The first club we went to is housed in what seems to have once been a hamburger stand or similar free-standing restaurant. The main room has large windows all the way around, windows which have been blocked with curtains so that you can't see any of what happens inside from the street. From the outside, the gray building with blackout curtains set behind a barbed wire fence looks more like a military bunker than a place to buy medical marijuana; but inside, it's just what you'd expect. Everything's painted in bright colors, notably purple, and tie dyed banners brighten up the other side of the drab curtains. The space is set up like a little cafe, with lots of chairs and little tables, each with a vaseful of flowers and a large waterpipe (or "bong" as they are often called) in the center of the table. In the back corner, I immediately noticed one of those funky massage chairs (in use) near a sign that said "Free Backrubs."

The scene is similar at the other club. Outside, the only sign is on the awning, which reads "St. Martin De Porres Chapel - a catholic service agency." But inside, it looks like a coffeehouse in Amsterdam. Being in the middle of a city block downtown, they didn't have the window problem to contend with and instead they've got these wonderful murals of trees painted along the two large side walls. Christmas lights and folded paper cranes hang from the ceiling here, and since this club is run by a group of priests and nuns, there's also a small altar in one corner. Every afternoon at 4:20, prayers are offered and the patients are blessed.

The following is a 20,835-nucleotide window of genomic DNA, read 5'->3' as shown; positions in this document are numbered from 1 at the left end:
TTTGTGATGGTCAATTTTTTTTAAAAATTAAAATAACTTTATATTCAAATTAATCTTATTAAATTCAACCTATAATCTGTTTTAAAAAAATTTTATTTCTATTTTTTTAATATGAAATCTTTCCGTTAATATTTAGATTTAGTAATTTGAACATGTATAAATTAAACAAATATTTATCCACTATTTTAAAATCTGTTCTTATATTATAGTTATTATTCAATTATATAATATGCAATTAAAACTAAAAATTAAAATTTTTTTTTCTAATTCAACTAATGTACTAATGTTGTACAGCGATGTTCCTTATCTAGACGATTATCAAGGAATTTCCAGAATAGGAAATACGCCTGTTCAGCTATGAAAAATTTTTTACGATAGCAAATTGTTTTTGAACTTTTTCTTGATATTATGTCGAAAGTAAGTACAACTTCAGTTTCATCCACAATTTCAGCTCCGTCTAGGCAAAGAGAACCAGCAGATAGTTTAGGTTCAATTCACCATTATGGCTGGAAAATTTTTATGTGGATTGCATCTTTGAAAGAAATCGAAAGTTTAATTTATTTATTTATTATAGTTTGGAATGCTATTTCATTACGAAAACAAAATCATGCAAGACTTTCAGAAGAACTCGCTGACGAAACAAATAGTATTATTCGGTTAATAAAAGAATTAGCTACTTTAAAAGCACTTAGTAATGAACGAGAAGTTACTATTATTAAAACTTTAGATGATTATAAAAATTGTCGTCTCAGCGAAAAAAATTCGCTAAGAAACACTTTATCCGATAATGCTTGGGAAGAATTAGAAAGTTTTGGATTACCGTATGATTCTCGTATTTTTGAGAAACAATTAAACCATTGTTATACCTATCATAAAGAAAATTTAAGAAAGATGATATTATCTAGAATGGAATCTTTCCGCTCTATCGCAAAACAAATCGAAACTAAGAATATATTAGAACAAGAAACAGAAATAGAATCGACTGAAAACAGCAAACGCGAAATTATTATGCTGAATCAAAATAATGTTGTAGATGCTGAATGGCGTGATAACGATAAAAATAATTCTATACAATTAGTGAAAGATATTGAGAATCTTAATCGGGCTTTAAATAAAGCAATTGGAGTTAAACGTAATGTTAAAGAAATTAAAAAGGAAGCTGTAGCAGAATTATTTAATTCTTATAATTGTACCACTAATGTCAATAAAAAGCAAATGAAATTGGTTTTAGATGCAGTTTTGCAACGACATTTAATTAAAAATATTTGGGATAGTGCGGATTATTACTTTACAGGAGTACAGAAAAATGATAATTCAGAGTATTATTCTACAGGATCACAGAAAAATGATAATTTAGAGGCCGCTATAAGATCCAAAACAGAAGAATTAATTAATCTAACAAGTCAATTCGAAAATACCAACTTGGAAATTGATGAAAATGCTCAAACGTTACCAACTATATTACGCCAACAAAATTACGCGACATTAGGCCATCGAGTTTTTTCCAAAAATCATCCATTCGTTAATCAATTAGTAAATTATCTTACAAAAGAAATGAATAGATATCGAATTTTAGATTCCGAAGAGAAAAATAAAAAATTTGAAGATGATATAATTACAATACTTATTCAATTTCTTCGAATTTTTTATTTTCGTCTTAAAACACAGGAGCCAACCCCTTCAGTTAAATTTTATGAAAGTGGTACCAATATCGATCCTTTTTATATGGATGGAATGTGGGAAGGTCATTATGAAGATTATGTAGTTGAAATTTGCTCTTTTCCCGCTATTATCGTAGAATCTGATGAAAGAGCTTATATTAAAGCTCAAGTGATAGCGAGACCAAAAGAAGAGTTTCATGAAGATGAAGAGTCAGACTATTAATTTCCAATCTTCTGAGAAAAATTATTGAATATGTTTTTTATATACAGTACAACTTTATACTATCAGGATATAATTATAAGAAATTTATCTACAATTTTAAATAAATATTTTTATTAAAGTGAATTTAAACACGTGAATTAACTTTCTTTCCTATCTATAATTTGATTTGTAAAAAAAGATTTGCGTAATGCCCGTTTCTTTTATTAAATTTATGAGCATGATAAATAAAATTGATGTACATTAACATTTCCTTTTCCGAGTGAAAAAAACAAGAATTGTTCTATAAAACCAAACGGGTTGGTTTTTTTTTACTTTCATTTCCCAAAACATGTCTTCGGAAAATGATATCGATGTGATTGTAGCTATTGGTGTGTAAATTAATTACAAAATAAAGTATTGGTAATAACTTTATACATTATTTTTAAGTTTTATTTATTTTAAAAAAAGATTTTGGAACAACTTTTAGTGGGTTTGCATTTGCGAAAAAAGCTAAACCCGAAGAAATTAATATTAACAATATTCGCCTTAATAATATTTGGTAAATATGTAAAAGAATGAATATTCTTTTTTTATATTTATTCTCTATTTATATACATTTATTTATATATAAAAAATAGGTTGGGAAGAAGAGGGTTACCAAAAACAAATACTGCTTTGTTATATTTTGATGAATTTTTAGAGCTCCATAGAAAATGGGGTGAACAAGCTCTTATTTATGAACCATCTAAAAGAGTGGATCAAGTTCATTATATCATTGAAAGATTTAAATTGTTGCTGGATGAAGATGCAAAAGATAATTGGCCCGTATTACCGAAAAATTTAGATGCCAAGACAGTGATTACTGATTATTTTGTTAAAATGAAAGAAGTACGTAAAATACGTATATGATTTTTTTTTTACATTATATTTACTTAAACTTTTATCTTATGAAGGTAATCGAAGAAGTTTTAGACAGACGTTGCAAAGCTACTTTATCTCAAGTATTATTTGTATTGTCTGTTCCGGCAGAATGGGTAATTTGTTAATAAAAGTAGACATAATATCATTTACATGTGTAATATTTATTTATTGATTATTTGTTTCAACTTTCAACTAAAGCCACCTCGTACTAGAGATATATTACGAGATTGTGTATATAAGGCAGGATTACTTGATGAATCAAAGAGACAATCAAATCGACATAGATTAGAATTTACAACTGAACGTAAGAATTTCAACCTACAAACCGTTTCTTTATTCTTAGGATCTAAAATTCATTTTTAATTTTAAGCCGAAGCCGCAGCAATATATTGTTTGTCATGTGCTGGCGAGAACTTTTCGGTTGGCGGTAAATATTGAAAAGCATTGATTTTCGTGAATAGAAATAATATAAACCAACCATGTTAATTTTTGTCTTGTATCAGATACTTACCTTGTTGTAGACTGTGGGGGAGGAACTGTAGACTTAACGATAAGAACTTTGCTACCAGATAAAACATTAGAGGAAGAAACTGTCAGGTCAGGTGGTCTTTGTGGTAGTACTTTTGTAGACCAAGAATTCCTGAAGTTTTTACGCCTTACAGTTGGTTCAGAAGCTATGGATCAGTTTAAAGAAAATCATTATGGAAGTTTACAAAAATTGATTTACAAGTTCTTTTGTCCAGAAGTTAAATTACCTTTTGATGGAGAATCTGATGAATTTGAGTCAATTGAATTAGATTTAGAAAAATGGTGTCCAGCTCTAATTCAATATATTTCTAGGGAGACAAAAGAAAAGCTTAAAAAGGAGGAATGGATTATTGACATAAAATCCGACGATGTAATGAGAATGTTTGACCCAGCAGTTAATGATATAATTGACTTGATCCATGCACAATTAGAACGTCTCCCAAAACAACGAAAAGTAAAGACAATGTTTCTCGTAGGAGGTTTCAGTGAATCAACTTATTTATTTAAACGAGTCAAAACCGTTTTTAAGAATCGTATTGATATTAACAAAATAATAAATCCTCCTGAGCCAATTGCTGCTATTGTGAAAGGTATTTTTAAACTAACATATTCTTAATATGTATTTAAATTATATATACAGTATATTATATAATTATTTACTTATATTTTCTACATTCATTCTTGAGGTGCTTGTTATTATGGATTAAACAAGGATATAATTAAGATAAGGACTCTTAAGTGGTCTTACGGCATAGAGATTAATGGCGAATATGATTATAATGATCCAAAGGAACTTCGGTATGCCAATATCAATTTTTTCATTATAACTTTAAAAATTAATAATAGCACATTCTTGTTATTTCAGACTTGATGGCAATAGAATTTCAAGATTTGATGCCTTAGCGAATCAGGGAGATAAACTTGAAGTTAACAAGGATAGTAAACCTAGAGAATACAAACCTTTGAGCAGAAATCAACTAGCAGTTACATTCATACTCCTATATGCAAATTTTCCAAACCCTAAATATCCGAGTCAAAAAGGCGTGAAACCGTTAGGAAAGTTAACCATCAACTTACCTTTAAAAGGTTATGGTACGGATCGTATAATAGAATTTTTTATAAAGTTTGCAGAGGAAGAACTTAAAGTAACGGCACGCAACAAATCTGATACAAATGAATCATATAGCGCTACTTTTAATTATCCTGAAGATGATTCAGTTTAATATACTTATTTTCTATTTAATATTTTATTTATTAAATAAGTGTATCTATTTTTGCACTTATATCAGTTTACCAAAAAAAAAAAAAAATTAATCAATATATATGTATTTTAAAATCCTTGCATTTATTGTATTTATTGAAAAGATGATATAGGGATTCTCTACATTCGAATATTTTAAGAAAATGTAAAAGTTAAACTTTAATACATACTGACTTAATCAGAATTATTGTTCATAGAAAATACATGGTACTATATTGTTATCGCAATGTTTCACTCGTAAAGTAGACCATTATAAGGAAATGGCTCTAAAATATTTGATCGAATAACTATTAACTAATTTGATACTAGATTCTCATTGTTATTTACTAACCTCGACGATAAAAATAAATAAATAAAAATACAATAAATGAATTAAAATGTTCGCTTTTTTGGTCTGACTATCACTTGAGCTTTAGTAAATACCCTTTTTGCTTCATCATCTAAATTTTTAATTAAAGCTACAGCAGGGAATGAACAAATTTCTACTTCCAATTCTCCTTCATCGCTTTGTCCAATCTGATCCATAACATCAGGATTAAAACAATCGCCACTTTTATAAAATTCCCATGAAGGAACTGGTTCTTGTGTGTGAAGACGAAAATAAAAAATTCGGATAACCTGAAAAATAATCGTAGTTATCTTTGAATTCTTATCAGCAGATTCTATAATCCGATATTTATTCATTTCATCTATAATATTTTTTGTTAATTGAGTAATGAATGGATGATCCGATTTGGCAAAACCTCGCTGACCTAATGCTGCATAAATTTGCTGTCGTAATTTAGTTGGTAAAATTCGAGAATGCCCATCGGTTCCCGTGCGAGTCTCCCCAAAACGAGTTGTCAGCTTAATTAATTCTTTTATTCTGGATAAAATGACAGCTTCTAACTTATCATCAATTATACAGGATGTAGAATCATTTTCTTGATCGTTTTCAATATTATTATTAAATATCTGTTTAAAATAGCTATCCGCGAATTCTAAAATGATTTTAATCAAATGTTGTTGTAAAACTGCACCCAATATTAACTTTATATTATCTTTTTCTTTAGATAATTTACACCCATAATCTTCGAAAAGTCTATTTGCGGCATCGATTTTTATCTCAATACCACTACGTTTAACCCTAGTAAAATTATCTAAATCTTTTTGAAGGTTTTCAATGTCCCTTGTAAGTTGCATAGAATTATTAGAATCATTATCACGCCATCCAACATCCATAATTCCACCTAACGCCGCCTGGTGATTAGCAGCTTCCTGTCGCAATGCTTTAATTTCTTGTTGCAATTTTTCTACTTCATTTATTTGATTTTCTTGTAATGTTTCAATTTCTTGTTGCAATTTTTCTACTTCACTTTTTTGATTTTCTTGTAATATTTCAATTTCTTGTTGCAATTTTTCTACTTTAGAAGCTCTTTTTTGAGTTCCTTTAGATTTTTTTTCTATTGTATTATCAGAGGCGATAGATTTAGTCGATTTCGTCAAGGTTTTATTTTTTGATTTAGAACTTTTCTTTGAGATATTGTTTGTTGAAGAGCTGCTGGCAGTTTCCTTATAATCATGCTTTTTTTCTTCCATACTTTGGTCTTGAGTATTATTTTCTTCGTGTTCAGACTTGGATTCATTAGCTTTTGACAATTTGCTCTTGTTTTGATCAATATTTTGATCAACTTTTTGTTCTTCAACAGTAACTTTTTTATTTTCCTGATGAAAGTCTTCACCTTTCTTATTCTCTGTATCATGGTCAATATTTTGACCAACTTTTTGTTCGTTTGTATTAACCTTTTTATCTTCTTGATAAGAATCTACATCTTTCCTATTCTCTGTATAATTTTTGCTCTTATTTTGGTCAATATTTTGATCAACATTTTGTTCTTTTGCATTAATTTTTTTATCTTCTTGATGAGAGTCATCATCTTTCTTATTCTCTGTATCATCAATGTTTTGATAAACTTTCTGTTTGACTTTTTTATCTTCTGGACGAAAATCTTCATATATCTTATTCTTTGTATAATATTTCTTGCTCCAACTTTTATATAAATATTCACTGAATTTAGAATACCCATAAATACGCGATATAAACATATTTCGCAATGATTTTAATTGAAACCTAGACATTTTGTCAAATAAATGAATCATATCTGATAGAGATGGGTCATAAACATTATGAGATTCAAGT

Since we weren't registered medical users, the club wouldn't have been allowed to sell us pot even if we'd been seeking to buy some. One room we didn't get to see at either club was the so-called "bud room", where the members actually receive their herbs. But at the same time, both clubs provided the members who attended our demos with some of their finest locally grown pharmaceuticals, to enjoy during our event. One club provided our tables with a big metal bowlful of buds, to let members roll up and enjoy as they played our games, and at the other, a guy behind the counter kept bringing over these enormous joints for the patients at our tables to pass our around. Never has the crowd at one of our demos been so mellow!

The various patrons of these clubs represent a cross-section of the full spectrum of society. Important looking people in suits come and go, as do scruffy-looking losers who compare notes with each other on the food at the area homeless shelters. Many visitors are clearly legitimate medical users, often arriving in wheelchairs, while others seem like ordinary, healthy stoners who come here because... well, because they can. One does have to wonder if a lot of people aren't getting stoned on pretty flimsy "medical" grounds. I felt like asking everyone about their medical conditions (but didn't, since it would be so obviously rude).